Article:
A persistent blizzard on Saturday blanketed large parts of Spain with an unusual amount of snow, killing at least four people and leaving thousands trapped in vehicles or at train stations and airports that suspended all services.
The national weather agency reported that as of 7am, the snowfall in Madrid reached a level unseen in a half-century.
More than 50cm of snow fell in the Spanish capital, the weather agency AEMET said.
The bodies of a man and woman were recovered by the Andalucia region emergency service after their car was washed away by a flooded river near the town of Fuengirola.
The Spanish Ministry of the Interior said a 54-year-old man was also found dead in Madrid under a big pile of snow.
A homeless man died of hypothermia in the northern city of Zaragoza, the local police department reported.
More than half of Spain’s provinces on Saturday evening remained under severe weather alerts for Storm Filomena, seven of them at the highest level of warning.
In Madrid, authorities activated a red alert for the first time since the system was adopted four decades ago and called in the military to rescue people from vehicles trapped on everything from small roads to the city’s major thoroughfares.
Sandra Morena, who became trapped late on Friday as she commuted to her night shift as a security guard in a shopping center, arrived home, on foot, after an army emergency unit helped her out on Saturday morning.
“It usually takes me 15 minutes, but this time it has been 12 hours freezing, without food or water, crying with other people because we didn’t know how we were going to get out of there,” Morena, 22, said.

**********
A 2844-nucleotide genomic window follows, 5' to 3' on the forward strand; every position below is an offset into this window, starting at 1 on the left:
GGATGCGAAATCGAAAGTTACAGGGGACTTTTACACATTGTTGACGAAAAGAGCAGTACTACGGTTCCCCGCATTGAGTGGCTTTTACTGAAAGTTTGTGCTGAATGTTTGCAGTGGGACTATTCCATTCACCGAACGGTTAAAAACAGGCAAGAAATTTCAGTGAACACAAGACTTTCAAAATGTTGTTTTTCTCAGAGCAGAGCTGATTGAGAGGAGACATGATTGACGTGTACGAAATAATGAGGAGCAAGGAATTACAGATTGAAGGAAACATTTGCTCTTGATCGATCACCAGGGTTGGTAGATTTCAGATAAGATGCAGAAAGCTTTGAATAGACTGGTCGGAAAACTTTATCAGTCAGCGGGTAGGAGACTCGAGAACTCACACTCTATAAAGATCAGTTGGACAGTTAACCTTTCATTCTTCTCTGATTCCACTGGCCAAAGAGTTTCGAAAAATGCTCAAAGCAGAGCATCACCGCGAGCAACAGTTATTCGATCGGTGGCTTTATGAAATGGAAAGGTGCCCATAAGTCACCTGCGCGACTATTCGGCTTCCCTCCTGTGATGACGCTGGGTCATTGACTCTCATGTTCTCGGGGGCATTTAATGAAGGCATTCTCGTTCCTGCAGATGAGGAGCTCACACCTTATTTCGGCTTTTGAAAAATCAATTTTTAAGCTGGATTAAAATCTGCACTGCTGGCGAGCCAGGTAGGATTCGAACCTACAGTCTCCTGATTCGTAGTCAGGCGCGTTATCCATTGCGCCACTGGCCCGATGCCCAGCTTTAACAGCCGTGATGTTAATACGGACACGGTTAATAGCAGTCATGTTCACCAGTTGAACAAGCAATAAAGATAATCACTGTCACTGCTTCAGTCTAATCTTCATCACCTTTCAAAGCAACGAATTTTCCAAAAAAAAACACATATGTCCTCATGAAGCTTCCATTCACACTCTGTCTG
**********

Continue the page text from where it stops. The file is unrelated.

“Snow can be very beautiful, but spending the night trapped in a car because of it is no fun,” she added.
As of Saturday evening, Spanish security services had rescued all the people who were trapped in vehicles — more than 1,500, Spanish Minister of the Interior Fernando Grande-Marlaska said.
AEMET had warned that some regions would be receiving more than 24 hours of continuous snowfall due to the odd combination of a cold air mass stagnant over the Iberian Peninsula and the arrival of the warmer Storm Filomena from the south.
The storm is expected to be followed by a severe drop in temperatures in the coming days, the agency said.
Spanish Minister of Transport Jose Luis Abalos warned that “snow is going to turn into ice and we will enter a situation perhaps more dangerous than what we have at the moment.”
He added that the priority was to assist those in need, but also to ensure the supply chain for food and other basic goods.
“The storm has exceeded the most pessimistic forecasts we had,” Abalos said.
Adolfo Suarez Madrid-Barajas International Airport, the main gateway in and out of Spain, was to remain closed at least until yesterday, Abalos said, after the blizzard bested machines and workers trying to keep the runways clear of snow.
All trains into and out of Madrid, both commuter routes and long-distance passenger trains, as well as railway lines between the south and the northeast of the country, were suspended, railway operator Renfe said.
The storm had caused serious disruptions or closed more than 650 roads, said transit authorities, who urged people to stay indoors and avoid all non-essential travel.
More than 100 roads were still impassable almost 24 hours after the storm began dumping snow on the central swathe of the country.
The Spanish government plans to take extra steps to ensure that the country’s weekly shipment of the BioNTech-Pfizer COVID-19 vaccine today can be distributed to regional health authorities via police-escorted convoys, Grande-Marlaska said.
The regions of Castilla La Mancha and Madrid, home to 8.6 million people altogether, announced that schools would be closed at least today and tomorrow.
Despite the numerous branches and even whole trees toppled by the weight of the snow, the blizzard also yielded surreal images that entertained many Madrilenos, including a few brave skiers and a man on a dog sled that was seen on videos widely circulated on social media.
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